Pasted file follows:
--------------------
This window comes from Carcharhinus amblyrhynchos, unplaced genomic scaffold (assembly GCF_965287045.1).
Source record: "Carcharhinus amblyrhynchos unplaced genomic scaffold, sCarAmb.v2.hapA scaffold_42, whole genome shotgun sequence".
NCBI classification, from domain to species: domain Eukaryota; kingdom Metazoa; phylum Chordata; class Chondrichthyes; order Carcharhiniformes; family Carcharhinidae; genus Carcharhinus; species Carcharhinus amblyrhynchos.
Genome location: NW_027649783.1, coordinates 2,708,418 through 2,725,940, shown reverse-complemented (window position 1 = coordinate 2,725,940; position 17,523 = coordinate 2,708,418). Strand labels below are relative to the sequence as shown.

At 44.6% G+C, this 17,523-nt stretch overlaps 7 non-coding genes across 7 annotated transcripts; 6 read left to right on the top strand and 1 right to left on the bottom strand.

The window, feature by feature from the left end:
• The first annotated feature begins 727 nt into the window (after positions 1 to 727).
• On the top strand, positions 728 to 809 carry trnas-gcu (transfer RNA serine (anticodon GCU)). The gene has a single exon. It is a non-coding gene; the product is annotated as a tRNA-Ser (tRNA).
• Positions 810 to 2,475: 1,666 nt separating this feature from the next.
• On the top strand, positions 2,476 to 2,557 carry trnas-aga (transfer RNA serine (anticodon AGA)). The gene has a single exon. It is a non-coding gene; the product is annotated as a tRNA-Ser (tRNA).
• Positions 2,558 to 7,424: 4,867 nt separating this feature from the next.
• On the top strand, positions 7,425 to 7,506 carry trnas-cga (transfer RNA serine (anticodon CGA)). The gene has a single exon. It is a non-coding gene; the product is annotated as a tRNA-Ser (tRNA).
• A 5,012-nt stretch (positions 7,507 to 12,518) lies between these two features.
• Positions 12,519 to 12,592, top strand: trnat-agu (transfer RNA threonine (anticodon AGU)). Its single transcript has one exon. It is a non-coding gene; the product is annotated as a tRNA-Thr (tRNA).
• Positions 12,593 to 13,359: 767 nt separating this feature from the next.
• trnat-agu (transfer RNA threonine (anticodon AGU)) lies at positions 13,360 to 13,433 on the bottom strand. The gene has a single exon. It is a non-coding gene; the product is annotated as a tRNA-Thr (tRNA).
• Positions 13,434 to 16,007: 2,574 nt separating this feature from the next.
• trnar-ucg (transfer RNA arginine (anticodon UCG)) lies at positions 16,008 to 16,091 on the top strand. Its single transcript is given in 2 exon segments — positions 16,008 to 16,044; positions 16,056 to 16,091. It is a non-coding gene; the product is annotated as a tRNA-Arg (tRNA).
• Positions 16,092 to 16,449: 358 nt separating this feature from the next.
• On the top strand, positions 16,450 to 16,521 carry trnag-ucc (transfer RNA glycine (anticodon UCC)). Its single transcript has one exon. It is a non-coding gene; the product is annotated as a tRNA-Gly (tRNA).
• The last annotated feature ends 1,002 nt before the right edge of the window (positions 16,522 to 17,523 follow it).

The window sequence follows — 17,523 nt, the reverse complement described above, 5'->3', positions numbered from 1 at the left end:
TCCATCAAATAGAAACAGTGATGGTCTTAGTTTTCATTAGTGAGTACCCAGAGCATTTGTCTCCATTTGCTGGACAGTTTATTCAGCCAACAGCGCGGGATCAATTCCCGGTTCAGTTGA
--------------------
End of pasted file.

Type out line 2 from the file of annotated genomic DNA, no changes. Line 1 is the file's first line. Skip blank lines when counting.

Source record: "Carcharhinus amblyrhynchos unplaced genomic scaffold, sCarAmb.v2.hapA scaffold_42, whole genome shotgun sequence".